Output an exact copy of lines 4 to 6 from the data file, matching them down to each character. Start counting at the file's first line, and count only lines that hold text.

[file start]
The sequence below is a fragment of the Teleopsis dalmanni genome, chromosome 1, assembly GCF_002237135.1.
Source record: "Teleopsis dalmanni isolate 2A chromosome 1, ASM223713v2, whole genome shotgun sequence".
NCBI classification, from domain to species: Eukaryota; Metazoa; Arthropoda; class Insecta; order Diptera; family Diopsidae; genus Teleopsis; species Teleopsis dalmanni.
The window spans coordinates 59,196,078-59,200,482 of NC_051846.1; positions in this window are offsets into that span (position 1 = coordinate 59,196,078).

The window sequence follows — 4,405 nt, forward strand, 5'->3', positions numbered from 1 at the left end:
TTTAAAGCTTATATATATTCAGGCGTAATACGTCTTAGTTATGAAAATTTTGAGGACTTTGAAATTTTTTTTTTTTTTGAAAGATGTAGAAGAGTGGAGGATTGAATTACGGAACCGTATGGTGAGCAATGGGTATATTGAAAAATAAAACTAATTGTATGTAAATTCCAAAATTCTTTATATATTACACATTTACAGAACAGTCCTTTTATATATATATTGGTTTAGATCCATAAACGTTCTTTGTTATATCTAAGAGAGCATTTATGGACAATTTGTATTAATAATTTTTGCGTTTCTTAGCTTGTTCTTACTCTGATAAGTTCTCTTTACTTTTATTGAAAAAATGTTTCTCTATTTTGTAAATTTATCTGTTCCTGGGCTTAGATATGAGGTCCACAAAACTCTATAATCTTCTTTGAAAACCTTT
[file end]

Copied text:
The window spans coordinates 59,196,078-59,200,482 of NC_051846.1; positions in this window are offsets into that span (position 1 = coordinate 59,196,078).

The window sequence follows — 4,405 nt, forward strand, 5'->3', positions numbered from 1 at the left end:
TTTAAAGCTTATATATATTCAGGCGTAATACGTCTTAGTTATGAAAATTTTGAGGACTTTGAAATTTTTTTTTTTTTTGAAAGATGTAGAAGAGTGGAGGATTGAATTACGGAACCGTATGGTGAGCAATGGGTATATTGAAAAATAAAACTAATTGTATGTAAATTCCAAAATTCTTTATATATTACACATTTACAGAACAGTCCTTTTATATATATATTGGTTTAGATCCATAAACGTTCTTTGTTATATCTAAGAGAGCATTTATGGACAATTTGTATTAATAATTTTTGCGTTTCTTAGCTTGTTCTTACTCTGATAAGTTCTCTTTACTTTTATTGAAAAAATGTTTCTCTATTTTGTAAATTTATCTGTTCCTGGGCTTAGATATGAGGTCCACAAAACTCTATAATCTTCTTTGAAAACCTTT